This summer was the summer of road trips. I know I clocked many hours in the car, trekking from Minnesota to Illinois to see my Mother. It’s a journey I’ve made many times, and I have learned a valuable lesson along the way.
Always, always, pack food.
Because unless you are a Road Food enthusiast like the Sterns on The Splendid Table, with local dining destinations all mapped out, you are going to get hungry and end up at truck stops and gas stations, looking for a snack.
It’s inevitable. We pull in for gas, and I end up scouting the store for edible food. We have our go-to’s, I’ve almost figured out where the unsweetened iced tea will be in the walls of coolers, hidden among the hyper sweet sodas, energy drinks, and beer. I’ve picked up lots of bags of nuts at truck stops, and the occasional granola bar. I even resort to truck stop coffee, when the podcasts I brought are not enough to keep me alert.
This year, we drove down to pick Mom up and bring her here, and spend a week. My Mother is allergic to wheat, so I always stock up on the flours and foods that she can eat. She is lucky, because she can tolerate Spelt, the ancient form of wheat that differs just enough that it doesn’t trigger her allergies. Ancient Grains are on the rise these days, in part because some of the people who don’t do well with conventional wheat find them easier to digest.
For the rest of us, Spelt is a tasty whole grain with a little less gluten that regular wheat. It is also a little higher in niacin, copper, iron, zinc, magnesium and phosphorus than whole wheat. Depending on which source you believe, it may be 9,000 or 8,000 years old, and was once the main grain grown in Europe. Because the gluten in Spelt is fragile, it’s not as well suited to bread baking, so when wheat varieties with stronger gluten came along, it went by the wayside. nobody bothered to hybridize it, so it is still the same simple grain it was, making it an Ancient Grain.
So for our drive, I wanted to bake a treat made from spelt. Over the years, we have found that whole and white spelt flours work best for her, and when combined, they work just like wheat. If you want to use all whole spelt flour, you certainly can.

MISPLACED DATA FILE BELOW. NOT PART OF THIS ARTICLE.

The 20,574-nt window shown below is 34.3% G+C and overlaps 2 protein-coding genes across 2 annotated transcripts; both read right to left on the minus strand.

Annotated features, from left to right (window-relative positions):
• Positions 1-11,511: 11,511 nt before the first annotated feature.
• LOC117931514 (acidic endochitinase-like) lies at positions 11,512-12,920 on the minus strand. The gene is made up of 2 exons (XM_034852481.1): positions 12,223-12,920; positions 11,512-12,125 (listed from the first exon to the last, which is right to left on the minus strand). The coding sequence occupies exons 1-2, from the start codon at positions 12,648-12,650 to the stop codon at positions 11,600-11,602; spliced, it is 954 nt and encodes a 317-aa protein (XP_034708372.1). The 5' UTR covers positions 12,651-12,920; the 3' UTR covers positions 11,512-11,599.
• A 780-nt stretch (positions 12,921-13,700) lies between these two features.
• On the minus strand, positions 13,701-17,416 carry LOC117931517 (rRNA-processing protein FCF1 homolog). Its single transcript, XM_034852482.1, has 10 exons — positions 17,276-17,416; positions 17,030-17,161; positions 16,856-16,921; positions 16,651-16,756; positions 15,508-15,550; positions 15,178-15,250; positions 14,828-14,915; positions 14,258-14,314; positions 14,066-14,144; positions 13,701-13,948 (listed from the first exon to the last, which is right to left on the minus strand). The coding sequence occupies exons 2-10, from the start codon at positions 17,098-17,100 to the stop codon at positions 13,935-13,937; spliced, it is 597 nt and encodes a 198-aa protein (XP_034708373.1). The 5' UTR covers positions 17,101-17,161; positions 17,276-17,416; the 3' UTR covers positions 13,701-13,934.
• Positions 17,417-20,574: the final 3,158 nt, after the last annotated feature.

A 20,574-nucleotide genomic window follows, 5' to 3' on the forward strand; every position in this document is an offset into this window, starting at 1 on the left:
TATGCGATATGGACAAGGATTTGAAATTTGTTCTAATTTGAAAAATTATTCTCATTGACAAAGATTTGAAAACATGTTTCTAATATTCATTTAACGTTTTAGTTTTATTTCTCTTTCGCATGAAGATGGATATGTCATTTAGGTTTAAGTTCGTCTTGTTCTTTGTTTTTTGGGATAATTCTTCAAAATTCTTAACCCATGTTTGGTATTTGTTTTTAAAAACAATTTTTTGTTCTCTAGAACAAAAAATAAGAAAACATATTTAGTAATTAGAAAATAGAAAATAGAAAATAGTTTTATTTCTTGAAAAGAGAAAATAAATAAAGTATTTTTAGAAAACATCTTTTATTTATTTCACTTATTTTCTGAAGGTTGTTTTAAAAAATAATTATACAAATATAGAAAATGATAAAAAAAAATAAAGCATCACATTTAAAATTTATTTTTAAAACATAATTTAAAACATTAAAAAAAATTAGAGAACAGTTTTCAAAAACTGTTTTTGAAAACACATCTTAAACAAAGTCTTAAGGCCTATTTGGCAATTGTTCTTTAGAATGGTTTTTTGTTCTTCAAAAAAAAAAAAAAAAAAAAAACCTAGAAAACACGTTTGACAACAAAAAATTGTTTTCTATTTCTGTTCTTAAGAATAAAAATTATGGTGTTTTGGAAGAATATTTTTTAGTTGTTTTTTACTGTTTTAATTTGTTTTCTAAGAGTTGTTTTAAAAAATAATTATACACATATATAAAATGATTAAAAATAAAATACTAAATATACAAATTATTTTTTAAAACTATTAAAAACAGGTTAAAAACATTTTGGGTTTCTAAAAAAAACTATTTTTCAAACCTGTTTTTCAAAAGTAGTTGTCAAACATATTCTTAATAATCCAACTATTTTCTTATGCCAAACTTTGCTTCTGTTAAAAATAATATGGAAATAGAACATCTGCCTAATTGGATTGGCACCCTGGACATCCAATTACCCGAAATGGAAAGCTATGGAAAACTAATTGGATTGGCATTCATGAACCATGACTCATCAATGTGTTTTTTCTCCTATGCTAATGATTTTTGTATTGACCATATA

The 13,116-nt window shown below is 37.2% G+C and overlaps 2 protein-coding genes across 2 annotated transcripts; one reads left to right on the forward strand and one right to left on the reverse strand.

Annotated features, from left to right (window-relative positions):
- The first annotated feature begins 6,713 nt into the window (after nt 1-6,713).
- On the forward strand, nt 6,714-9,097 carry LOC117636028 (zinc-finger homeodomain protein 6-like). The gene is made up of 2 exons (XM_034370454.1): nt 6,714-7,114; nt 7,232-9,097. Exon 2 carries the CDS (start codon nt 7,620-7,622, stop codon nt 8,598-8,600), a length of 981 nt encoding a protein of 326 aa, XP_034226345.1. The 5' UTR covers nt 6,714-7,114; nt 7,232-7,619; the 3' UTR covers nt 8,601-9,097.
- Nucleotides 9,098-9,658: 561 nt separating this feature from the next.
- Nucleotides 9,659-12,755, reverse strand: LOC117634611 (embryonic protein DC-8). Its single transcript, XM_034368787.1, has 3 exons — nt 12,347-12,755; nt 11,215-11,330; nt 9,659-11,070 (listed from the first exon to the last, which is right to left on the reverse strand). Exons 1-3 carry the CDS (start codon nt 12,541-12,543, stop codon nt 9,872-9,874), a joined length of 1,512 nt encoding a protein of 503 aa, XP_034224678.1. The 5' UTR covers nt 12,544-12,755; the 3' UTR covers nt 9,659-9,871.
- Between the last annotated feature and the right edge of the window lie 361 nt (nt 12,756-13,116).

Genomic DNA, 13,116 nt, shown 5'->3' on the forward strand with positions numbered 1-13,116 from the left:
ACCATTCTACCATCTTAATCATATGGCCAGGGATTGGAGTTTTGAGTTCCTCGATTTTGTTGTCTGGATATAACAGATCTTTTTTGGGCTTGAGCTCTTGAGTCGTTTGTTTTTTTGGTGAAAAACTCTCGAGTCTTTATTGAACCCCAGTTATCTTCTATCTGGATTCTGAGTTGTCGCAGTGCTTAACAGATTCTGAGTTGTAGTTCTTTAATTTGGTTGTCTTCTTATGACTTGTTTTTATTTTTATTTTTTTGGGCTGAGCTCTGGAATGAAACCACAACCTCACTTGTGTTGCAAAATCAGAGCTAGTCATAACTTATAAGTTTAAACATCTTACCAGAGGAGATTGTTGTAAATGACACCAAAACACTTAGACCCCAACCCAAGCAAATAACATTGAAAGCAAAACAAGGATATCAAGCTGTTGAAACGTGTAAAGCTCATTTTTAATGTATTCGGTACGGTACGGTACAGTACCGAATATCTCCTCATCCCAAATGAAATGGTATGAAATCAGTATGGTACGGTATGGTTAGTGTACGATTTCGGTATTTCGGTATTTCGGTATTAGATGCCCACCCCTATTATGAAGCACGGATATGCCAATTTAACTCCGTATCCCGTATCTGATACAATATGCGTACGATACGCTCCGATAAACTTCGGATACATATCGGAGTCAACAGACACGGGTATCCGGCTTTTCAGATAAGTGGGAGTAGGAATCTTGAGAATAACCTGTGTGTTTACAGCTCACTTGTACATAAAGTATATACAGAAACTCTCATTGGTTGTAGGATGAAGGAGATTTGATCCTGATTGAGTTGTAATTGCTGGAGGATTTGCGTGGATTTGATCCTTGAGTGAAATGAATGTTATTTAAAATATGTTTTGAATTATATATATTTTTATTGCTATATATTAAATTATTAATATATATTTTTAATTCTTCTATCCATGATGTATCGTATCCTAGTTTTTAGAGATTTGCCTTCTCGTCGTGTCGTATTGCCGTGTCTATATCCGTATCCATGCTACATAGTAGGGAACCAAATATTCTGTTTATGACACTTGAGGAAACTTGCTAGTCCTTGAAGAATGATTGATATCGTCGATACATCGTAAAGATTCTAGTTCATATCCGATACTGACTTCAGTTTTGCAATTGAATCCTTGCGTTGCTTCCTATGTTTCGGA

I planned ahead and bought some of the locally ground Spelt flour from Baker’s Field flour and Bread, which is about as fresh as I can get it. (You can read my article about Baker’s Field in the Star Tribune here.) White Spelt flour is hard to find, but it is available in bulk at Valley Natural foods and Linden Hills Coop.
I decided to make us a pan of bars to get us through a 9-hour drive together, that Mom could eat and everybody would enjoy. So I chopped up a couple of peaches and mixed them with the blueberries from the farmer’s market, and cooked up the filling. An orange and its zest gave it a little sparkle of citrus. A simple, oaty crust and crumble came together quickly. You can use butter or coconut oil in the recipe, both with great results. If margarine is your thing, that would work, too.
Here’s a link to a Rhubarb Tart recipe that explains the measuring and chilling process for coconut oil.
All in all, it was a quick recipe that saved us from succumbing to processed foods on our journey. I packed some avocado sandwiches, water, tea and stuff. I would have brought some organic chocolate, but the last time I did that, it melted in the package.
And yes, I tried to eat it anyway.
So here is the recipe for a bar that you can take on the road, on the plane, or in your lunchbox to work. Simple, easy, and made with Ancient Grains.
Blueberry Peach Bars with Spelt Flour
Makes 24 or so
3 cups blueberries, washed and stemmed
2 medium peaches
1/2 cup organic sugar
1 large orange, zested and juiced
2 tablespoons arrowroot
1 cup whole spelt flour
1 cup white spelt flour
1 cup organic brown sugar
1/2 teaspoon baking soda
1/2 teaspoon fine salt
1/2 cup cold butter or coconut oil
Preheat the oven to 350 F. Grease a 9×13 metal baking pan and reserve.
To make the filling, put the blueberries, peaches, organic sugar, 1/4 cup orange juice and 1 tablespoon zest in a 2 quart pot and place over medium-high heat. Stir until it comes to a boil, then in a cup, whisk 1/4 cup of the remaining orange juice with the arrowroot and stir into the boiling liquids. Stir until the mixture thickens and the liquids become glossy. Take off the heat.
In a large bowl, place the spelt flours, organic brown sugar, soda and salt. Using the coarse holes of a grater, grate in the butter or coconut oil. Mix well with your hands, keeping bits of fat intact but allowing some to melt, just to bind the crumble.
Spread 2 cups of the oat mixture in the prepared pan and use wet fingers to pat it down firmly. Spread the blueberry mixture over the crust, then sprinkle the remaining oat mixture over the filling.
Bake for 50-55 minutes, until the blueberries are bubbling up in spots in the center of the pan, and the topping is golden brown. Cool on a rack, cut 4 by 6, if desired.